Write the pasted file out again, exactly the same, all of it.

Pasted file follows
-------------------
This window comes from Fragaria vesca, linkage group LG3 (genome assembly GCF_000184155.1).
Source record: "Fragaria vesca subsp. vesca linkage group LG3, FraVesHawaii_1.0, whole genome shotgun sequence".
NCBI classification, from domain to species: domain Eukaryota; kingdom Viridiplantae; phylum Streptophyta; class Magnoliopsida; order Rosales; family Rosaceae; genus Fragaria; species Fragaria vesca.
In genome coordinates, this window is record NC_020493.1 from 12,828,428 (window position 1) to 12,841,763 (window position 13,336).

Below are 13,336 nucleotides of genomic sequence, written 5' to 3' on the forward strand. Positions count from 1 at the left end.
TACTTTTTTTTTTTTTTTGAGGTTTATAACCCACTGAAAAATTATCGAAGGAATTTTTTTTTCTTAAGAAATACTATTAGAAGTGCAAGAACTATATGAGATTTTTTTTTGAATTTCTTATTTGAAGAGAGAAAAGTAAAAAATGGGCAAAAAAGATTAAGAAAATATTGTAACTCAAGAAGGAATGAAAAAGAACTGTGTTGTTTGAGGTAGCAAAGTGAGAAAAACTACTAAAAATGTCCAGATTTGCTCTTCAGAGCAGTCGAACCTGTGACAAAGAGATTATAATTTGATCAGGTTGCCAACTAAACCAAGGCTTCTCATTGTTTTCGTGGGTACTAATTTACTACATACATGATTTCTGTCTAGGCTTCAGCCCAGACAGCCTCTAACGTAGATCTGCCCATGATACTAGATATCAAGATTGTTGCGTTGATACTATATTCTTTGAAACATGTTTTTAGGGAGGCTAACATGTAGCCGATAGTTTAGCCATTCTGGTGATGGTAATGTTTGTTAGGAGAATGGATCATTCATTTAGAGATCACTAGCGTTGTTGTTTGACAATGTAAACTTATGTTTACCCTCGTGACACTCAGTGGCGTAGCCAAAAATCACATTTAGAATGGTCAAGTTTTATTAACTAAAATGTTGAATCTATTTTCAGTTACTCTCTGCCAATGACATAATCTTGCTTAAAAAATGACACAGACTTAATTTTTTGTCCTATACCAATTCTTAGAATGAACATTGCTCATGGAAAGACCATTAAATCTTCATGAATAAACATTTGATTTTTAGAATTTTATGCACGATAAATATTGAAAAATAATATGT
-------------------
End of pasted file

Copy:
This window comes from Fragaria vesca, linkage group LG3 (genome assembly GCF_000184155.1).
Source record: "Fragaria vesca subsp. vesca linkage group LG3, FraVesHawaii_1.0, whole genome shotgun sequence".
NCBI classification, from domain to species: domain Eukaryota; kingdom Viridiplantae; phylum Streptophyta; class Magnoliopsida; order Rosales; family Rosaceae; genus Fragaria; species Fragaria vesca.
In genome coordinates, this window is record NC_020493.1 from 12,828,428 (window position 1) to 12,841,763 (window position 13,336).

Below are 13,336 nucleotides of genomic sequence, written 5' to 3' on the forward strand. Positions count from 1 at the left end.
TACTTTTTTTTTTTTTTTGAGGTTTATAACCCACTGAAAAATTATCGAAGGAATTTTTTTTTCTTAAGAAATACTATTAGAAGTGCAAGAACTATATGAGATTTTTTTTTGAATTTCTTATTTGAAGAGAGAAAAGTAAAAAATGGGCAAAAAAGATTAAGAAAATATTGTAACTCAAGAAGGAATGAAAAAGAACTGTGTTGTTTGAGGTAGCAAAGTGAGAAAAACTACTAAAAATGTCCAGATTTGCTCTTCAGAGCAGTCGAACCTGTGACAAAGAGATTATAATTTGATCAGGTTGCCAACTAAACCAAGGCTTCTCATTGTTTTCGTGGGTACTAATTTACTACATACATGATTTCTGTCTAGGCTTCAGCCCAGACAGCCTCTAACGTAGATCTGCCCATGATACTAGATATCAAGATTGTTGCGTTGATACTATATTCTTTGAAACATGTTTTTAGGGAGGCTAACATGTAGCCGATAGTTTAGCCATTCTGGTGATGGTAATGTTTGTTAGGAGAATGGATCATTCATTTAGAGATCACTAGCGTTGTTGTTTGACAATGTAAACTTATGTTTACCCTCGTGACACTCAGTGGCGTAGCCAAAAATCACATTTAGAATGGTCAAGTTTTATTAACTAAAATGTTGAATCTATTTTCAGTTACTCTCTGCCAATGACATAATCTTGCTTAAAAAATGACACAGACTTAATTTTTTGTCCTATACCAATTCTTAGAATGAACATTGCTCATGGAAAGACCATTAAATCTTCATGAATAAACATTTGATTTTTAGAATTTTATGCACGATAAATATTGAAAAATAATATGT